Pairing with headless objects

To help overcome pairing difficulties, the Bluetooth SIG introduced secure simple pairing (SSP) from Bluetooth 2.0 onwards. SSP specifies four association models, which include just works, numeric comparison, passkey entry, and out-of-band (OOB). Passkey entry and numeric comparison require the user to enter a code or confirm that two codes are identical. OOB is the most suitable model for connecting headless devices that have no user interface. Just Works pairing uses the same protocol as numeric comparison but requires no user confirmation. Although this could be used to pair a device with no user interface keys or display, it provides no protection against man in the middle security attacks. OOB pairing uses information that has been securely shared previously in place of a key for passkey entry.

Near field communication (NFC) can be used to share the data needed for OOB pairing, and thus provides a convenient and secure means of establishing Bluetooth connections. NFC pairing is already supported natively in popular mobile operating systems, and has greatly simplified use for consumers by allowing “tap to pair” convenience when introducing new accessories like a headset or speakers to a smartphone.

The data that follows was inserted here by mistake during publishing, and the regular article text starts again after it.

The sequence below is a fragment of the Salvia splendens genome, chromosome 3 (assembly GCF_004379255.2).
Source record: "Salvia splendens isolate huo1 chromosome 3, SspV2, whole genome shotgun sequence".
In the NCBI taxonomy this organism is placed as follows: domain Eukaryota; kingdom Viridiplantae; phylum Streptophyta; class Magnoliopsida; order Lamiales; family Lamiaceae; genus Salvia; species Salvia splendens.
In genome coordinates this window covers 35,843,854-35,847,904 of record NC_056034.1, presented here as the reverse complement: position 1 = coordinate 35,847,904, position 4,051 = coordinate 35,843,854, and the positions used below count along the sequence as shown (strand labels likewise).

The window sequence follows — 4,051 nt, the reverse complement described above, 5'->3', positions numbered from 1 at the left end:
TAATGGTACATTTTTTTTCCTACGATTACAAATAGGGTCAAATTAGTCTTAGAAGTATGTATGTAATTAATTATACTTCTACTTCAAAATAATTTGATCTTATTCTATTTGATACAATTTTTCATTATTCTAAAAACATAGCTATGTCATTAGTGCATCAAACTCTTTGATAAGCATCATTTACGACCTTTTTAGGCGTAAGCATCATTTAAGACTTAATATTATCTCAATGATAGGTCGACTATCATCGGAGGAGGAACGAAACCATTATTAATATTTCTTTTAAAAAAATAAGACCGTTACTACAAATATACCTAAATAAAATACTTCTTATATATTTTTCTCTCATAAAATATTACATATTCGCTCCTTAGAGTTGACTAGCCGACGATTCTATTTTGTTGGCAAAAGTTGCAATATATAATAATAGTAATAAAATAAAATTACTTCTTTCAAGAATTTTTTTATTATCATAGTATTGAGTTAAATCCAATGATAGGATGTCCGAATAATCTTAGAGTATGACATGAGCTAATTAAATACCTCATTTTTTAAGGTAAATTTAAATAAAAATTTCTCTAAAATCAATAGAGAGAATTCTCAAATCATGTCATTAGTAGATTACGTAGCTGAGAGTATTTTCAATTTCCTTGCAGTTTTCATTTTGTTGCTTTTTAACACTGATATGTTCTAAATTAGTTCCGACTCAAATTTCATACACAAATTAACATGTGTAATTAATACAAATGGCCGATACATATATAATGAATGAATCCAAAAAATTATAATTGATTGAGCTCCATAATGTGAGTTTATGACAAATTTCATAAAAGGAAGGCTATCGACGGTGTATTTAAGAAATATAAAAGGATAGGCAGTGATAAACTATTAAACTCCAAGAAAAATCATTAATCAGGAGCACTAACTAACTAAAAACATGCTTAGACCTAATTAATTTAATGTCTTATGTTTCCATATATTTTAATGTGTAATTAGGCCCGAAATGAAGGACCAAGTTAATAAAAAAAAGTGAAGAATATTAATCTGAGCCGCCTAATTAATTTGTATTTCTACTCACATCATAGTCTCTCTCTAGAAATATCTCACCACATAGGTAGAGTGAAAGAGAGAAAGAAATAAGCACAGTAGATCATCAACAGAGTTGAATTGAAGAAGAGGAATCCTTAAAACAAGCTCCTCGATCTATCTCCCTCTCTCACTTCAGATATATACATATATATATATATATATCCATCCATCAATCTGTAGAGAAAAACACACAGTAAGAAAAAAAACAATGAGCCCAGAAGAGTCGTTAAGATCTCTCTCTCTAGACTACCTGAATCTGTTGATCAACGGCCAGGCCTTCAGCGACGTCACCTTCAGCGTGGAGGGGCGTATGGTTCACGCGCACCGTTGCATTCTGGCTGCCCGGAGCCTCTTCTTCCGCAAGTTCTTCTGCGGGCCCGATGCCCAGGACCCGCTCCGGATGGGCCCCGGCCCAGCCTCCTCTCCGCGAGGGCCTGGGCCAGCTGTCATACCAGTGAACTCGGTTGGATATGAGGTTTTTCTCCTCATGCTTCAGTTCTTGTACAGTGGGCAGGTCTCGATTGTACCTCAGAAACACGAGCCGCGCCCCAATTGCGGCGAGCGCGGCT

Taking advantage of built-in security provisions, NFC can be used to aid Bluetooth pairing of smart sensors without trading away any of the advantages of ubiquity that come with the widespread native BLE support on smartphones and tablets.

In addition to helping introduce new devices to the network securely, NFC can help facilitate other interactions with headless IoT devices. Some examples include removing a device from the network, replacing an old device with a new one, and sending configuration data or retrieving information when the Bluetooth connection is not active. NFC also provides a means of waking a device that has been fully powered down to maximize battery life, and helping it connect to a Bluetooth network.

Kickstarting the pairing process with NFC

Because a passive NFC tag can communicate with a reader when the host system is powered down, data such as the network parameters and passkey needed to connect the device securely can be transferred to the device before it is powered up for the first time. This can be done by tapping the new device against an NFC-enabled smartphone or a gateway device such as a home automation hub. When the object is subsequently powered up, it can use the key to connect with the network and establish secure communication. The key is then deleted from the tag for security purposes to prevent interception by a third party. Similarly, an NFC-enabled smartphone registered with the device can be used to connect headless devices to the network by tapping. Other commands such as resetting or decommissioning a device from the network can be accomplished the same way, and it is also possible to copy configuration settings from one device to another by tapping, aiding replacement or renewal of old equipment.